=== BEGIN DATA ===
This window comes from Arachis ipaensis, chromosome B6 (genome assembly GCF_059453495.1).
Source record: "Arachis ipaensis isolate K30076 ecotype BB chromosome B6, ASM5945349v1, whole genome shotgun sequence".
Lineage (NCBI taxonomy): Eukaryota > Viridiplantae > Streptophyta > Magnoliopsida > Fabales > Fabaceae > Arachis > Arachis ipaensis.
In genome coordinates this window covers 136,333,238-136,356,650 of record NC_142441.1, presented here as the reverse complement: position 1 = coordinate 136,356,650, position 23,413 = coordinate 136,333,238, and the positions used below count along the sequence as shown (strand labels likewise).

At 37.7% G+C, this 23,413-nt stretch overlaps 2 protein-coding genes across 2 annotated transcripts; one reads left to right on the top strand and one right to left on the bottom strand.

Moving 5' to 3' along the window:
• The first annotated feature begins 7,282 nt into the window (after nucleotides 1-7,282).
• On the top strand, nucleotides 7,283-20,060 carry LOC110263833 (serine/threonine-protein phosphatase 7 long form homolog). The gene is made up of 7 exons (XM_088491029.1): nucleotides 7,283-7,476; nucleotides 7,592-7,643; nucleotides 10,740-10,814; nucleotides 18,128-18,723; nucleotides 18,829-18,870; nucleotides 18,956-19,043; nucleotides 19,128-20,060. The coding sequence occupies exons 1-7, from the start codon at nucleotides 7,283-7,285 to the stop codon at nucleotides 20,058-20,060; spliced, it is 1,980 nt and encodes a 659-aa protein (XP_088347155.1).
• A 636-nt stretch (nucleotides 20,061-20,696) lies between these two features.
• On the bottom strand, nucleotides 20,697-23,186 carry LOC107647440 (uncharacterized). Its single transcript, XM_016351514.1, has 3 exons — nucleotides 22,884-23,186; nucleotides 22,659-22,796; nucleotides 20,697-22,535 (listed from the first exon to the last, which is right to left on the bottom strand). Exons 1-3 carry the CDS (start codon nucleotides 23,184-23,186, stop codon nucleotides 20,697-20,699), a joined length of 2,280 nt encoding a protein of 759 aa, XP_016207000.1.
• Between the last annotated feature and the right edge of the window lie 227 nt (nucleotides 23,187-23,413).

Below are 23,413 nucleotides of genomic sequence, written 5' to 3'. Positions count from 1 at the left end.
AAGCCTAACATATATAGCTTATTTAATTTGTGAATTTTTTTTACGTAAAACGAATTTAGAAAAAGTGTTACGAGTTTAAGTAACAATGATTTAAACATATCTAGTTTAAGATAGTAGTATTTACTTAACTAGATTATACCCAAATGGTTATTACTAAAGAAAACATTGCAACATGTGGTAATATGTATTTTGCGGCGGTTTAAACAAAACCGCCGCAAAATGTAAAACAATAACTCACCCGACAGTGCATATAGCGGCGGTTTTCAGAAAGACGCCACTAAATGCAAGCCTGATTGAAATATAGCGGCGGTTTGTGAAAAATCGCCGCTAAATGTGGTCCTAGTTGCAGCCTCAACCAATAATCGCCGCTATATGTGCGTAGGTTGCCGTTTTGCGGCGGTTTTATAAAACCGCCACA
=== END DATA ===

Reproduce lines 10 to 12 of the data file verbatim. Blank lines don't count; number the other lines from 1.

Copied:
• On the bottom strand, nucleotides 20,697-23,186 carry LOC107647440 (uncharacterized). Its single transcript, XM_016351514.1, has 3 exons — nucleotides 22,884-23,186; nucleotides 22,659-22,796; nucleotides 20,697-22,535 (listed from the first exon to the last, which is right to left on the bottom strand). Exons 1-3 carry the CDS (start codon nucleotides 23,184-23,186, stop codon nucleotides 20,697-20,699), a joined length of 2,280 nt encoding a protein of 759 aa, XP_016207000.1.
• Between the last annotated feature and the right edge of the window lie 227 nt (nucleotides 23,187-23,413).

Below are 23,413 nucleotides of genomic sequence, written 5' to 3'. Positions count from 1 at the left end.